I know it has been awhile since I blogged. I found myself at a place where I just wanted to feel better and I couldn’t bring myself to talk about it anymore. I think rehashing the emotions and the details kept me hurting. It was hard enough to live through the constant reminders of how this accident affected everyone around me; but, now I feel like I owe it to myself to finish what I started. The details will be vague and the order of events might be off, because my defense mechanism has allowed me to forget some of the patticulars which was something I was afraid would happen. Funny how the mind protects itself against what it knows you can or can’t handle. As strong as I thought I was, I knew I was kidding myself.
Because we had stayed late in ICU on Monday, we were unable to get registered at the Ronald McDonald House. We ended up going home again to sleep and when we arrived at ICU in the morning, Hayley was breathing all on her own. The second attempt to take her off the breathing tube was a success. Even with the breathing tube gone, Hayley still had a tube down her nose into her stomach. It was imperative that nothing get digested while her intestines were healing. She also still had a central line, catheter, monitor wires attached to her chest, two drains from her surgery site, (one on the left side of her abdomen and one on the right) and inflation devices attached to her legs to prevent blood clots. She still looked small and helpless to me; that was until she opened her mouth.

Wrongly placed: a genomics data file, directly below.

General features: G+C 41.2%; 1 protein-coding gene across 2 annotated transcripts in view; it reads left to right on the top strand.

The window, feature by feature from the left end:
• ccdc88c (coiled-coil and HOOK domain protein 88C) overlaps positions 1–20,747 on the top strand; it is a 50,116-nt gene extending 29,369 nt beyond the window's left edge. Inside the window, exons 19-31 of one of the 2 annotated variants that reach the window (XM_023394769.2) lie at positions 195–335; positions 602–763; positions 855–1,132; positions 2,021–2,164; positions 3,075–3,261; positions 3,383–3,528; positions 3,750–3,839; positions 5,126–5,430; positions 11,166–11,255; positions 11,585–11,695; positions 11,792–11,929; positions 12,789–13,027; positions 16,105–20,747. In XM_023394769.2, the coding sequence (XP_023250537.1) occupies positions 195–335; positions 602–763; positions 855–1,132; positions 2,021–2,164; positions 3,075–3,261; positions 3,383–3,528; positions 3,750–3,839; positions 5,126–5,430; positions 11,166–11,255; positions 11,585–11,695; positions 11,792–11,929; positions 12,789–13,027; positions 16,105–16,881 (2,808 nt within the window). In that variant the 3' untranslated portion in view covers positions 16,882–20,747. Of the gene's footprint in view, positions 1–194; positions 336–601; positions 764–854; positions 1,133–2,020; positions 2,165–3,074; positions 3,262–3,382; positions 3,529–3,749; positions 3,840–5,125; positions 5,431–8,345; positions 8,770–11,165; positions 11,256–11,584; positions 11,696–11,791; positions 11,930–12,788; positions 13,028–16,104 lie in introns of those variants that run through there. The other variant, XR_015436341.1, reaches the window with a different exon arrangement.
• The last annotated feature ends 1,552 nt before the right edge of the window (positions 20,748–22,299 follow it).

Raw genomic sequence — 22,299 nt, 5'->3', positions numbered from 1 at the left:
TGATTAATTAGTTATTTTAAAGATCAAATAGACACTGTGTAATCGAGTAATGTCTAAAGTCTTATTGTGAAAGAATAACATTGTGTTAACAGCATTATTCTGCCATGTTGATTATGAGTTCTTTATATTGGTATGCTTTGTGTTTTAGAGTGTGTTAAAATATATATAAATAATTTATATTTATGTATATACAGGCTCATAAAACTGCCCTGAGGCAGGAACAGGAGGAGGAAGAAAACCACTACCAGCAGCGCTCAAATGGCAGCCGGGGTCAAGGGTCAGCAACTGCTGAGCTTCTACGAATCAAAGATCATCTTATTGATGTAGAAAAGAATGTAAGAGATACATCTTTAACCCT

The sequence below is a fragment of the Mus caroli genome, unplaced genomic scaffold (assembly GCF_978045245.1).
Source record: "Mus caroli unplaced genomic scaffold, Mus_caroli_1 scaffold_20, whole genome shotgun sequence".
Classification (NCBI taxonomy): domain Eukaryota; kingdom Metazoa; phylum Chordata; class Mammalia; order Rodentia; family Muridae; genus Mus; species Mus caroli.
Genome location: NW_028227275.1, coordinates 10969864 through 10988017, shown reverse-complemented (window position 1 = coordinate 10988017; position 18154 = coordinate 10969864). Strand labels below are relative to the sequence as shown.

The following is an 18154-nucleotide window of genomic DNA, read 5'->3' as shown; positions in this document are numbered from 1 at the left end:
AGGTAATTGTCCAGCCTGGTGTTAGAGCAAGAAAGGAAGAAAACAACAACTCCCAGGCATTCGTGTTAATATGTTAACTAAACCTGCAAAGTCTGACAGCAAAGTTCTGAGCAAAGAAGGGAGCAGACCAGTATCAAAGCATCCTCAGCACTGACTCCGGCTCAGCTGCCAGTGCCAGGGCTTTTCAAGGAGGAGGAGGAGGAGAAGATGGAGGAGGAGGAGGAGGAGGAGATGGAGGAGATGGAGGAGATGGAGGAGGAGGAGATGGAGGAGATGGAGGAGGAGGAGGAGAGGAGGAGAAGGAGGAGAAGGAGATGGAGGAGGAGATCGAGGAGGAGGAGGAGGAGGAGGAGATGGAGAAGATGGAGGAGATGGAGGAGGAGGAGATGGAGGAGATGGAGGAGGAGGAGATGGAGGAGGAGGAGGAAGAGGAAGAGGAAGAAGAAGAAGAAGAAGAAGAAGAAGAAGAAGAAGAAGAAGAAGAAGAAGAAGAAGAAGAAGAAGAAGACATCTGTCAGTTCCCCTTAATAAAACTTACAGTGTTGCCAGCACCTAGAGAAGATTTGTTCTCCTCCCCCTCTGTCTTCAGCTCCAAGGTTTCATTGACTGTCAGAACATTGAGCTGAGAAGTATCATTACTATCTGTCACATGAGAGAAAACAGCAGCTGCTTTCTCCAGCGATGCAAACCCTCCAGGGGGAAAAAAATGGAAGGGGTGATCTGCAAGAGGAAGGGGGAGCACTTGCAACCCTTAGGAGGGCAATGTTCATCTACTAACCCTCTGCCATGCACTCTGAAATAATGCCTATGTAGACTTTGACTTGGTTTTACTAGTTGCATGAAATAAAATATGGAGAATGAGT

She was so confused and irritated. The drugs had done their job and she had no idea the extent of her injuries or even that she had laid unconscious for over 4 days. She didn’t understand why she couldn’t just get up, and the tubes and wires were pissing her off to no end. My daughter was back with a vengeance. It was really hard not to laugh or smile even though she was so upset. We spent a little while trying to explain what had happened to her and what she had been through…then she would cry. I craved to understand what was going through her mind, but on some level I did feel her pain, along with my own.
She settled back down, under the influence of pain medication, giving us a chance to talk to the doctor’s. The goal for the day was to get her out of ICU and into Pediatrics. They said she was doing better than anyone planned and her prognosis quickly changed from weeks of rehab, to no rehab at all. There would be another surgery planned for 6 months to a year for more reconstruction, but overall my baby took this accident like a champ!